Both the quantity and quality of sleep in adolescents had significant effects on aspects of cardiovascular health, such as blood pressure, cholesterol levels and abdominal fat deposition, according to a study.
Researchers made the conclusion after examining the amount of time that 829 now-adolescent participants spend sleeping, as well as the percentage of their sleep that is undisturbed.
The participants had both their nighttime sleep and daily physical activity measured over seven to 10 days by actigraphy, which records physical motion by a device worn on the wrist.
"While many studies have associated shorter sleep duration with increased obesity levels in children, few have examined effects on other risk factors, such as blood pressure, blood lipids and glucose metabolism, or examined associations of sleep quality with these outcomes," said Dr Elsie Taveras, chief of the Division of General Academic Paediatrics in Massachusetts General Hospital for Children and senior author of the study, which was published in medical journal Pediatric.
Results showed that the average sleep duration for all participants was 441 minutes, or 7.35 hours, per day; and only 2.2 per cent met or exceeded the recommended average sleep duration for their age group: nine hours per day for ages 11 to 13 and eight hours per day for those 14 to 17.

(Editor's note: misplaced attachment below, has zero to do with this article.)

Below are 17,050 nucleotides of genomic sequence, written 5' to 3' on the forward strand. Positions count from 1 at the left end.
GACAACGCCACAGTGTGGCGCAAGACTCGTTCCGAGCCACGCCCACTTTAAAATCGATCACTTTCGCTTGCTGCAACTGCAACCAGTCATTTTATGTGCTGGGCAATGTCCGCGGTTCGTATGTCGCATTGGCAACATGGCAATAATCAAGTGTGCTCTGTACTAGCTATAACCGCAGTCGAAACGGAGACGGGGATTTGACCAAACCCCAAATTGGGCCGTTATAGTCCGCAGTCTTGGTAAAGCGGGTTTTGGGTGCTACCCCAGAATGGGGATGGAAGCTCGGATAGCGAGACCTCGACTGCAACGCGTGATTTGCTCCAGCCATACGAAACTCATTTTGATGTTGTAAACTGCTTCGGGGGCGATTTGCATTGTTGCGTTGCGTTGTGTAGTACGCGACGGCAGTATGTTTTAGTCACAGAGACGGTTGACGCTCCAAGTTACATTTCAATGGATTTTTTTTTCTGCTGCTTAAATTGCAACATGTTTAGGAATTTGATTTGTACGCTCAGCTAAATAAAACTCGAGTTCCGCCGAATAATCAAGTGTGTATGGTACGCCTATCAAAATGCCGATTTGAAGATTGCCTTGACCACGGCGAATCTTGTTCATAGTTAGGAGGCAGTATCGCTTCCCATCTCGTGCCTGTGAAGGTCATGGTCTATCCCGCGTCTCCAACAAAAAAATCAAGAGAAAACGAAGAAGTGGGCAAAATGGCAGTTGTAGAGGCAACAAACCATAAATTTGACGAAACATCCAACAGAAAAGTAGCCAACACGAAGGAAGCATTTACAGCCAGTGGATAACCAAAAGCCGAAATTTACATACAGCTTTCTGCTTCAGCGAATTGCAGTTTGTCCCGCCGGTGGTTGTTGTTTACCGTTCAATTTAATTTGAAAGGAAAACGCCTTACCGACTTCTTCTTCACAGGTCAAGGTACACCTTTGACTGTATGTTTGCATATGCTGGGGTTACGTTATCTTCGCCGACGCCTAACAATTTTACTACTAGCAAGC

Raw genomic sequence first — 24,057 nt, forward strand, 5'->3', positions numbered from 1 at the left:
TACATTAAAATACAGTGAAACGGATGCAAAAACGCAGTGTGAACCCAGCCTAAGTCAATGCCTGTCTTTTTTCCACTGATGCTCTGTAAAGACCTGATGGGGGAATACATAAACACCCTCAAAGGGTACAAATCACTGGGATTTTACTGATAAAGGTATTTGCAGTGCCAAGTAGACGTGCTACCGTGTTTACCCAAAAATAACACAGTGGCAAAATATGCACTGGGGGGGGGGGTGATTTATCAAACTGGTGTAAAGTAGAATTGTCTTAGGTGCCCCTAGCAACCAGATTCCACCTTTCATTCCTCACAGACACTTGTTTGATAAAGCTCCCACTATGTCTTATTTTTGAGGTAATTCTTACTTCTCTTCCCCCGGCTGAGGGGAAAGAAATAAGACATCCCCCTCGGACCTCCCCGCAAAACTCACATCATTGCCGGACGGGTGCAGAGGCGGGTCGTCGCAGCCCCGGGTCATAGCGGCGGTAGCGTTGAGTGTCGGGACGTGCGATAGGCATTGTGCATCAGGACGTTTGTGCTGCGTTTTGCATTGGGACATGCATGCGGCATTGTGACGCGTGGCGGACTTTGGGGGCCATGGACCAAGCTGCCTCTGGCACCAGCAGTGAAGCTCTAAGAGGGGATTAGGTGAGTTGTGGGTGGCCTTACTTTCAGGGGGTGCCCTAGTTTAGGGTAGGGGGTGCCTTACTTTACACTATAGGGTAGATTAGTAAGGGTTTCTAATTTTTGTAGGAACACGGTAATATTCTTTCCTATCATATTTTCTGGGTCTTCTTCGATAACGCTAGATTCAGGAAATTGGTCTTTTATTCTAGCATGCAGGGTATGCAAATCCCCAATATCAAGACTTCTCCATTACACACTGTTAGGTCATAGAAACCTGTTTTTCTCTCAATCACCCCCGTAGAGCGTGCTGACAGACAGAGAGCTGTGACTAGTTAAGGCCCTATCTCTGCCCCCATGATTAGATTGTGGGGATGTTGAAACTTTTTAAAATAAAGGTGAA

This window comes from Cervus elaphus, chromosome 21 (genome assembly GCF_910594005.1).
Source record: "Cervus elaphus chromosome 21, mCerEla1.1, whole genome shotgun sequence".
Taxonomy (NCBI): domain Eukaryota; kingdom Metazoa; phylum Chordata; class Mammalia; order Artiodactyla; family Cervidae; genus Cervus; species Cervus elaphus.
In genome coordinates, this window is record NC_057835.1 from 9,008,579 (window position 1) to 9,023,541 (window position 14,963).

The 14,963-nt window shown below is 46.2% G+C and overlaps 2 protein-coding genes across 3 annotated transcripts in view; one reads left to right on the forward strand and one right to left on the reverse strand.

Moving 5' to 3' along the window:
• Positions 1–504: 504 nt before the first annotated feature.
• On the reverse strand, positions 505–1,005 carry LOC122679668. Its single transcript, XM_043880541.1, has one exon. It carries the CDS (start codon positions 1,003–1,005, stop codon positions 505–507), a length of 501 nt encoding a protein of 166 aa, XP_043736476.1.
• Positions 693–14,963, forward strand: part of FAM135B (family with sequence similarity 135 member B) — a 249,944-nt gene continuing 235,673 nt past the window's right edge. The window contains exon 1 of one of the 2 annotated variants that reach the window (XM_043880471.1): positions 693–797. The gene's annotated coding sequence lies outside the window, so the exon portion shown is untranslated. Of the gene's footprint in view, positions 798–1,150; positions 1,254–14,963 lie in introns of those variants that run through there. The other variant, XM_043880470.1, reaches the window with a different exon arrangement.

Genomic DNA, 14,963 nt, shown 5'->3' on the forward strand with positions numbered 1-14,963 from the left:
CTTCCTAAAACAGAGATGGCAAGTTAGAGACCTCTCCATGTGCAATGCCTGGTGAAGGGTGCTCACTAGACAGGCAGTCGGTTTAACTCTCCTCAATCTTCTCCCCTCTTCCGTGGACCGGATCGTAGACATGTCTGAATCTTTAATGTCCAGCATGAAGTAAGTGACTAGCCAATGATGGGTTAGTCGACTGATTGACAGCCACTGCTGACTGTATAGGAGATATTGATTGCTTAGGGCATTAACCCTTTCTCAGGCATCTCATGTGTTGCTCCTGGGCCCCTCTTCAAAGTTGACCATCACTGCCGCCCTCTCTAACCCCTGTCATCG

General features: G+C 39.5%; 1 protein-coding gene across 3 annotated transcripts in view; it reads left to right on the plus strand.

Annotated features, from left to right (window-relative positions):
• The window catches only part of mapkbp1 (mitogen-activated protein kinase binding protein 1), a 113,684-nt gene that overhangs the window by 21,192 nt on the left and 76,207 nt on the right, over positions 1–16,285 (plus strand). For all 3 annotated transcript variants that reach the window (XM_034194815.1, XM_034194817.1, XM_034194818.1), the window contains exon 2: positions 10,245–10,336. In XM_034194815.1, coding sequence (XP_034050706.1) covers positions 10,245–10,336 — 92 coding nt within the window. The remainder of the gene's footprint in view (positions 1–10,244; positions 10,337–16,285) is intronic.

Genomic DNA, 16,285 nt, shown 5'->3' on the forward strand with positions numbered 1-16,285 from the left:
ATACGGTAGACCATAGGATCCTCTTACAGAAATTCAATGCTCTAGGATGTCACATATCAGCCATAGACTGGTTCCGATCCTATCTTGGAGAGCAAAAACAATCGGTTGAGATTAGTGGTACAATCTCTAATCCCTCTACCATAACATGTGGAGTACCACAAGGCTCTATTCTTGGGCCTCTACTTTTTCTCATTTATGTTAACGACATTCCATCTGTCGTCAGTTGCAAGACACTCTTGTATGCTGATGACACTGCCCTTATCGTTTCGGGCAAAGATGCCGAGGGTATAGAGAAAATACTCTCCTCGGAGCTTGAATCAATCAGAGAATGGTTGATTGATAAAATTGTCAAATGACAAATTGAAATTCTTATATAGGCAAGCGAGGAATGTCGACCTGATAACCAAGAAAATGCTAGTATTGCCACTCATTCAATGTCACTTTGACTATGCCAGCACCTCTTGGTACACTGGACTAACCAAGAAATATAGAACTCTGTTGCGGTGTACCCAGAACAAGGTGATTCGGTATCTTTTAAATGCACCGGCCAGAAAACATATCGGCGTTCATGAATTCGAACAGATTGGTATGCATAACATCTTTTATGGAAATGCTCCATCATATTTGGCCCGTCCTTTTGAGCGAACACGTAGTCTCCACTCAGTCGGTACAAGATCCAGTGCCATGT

Sleep duration of less than seven hours was found in 31 per cent of participants, and more than 58 per cent had a sleep efficiency less than the 85 per cent that is considered sufficient for adults.
Both shorter sleep duration and lower sleep efficiency were also linked to higher levels of overall and abdominal fat deposition. This is despite having taken into account one's physical activity, television viewing and consumption of fast foods or sweetened beverages.
QUALITY OF SLEEP MATTERS
Sleep quantity and quality are pillars of health alongside diet and physical activity. Paediatricians should be aware that poor sleep quality, frequent awakenings and not just insufficient duration of sleep, is associated with increased cardiometabolic risk.
DR ELIZABETH CESPEDES FELICIANO, of the Kaiser Permanente Northern California Division of Research, and lead author of the paper.
Longer sleep duration and higher efficiency were associated with reductions in cardiometabolic risk, which was based on factors such as smaller waist circumference, lower systolic blood pressure and higher high density lipoprotein cholesterol levels.
"Sleep quantity and quality are pillars of health alongside diet and physical activity," said the paper's lead author Elizabeth Cespedes Feliciano of the Kaiser Permanente Northern California Division of Research.
"Paediatricians should be aware that poor sleep quality, frequent awakenings and not just insufficient duration of sleep, is associated with increased cardiometabolic risk," she said.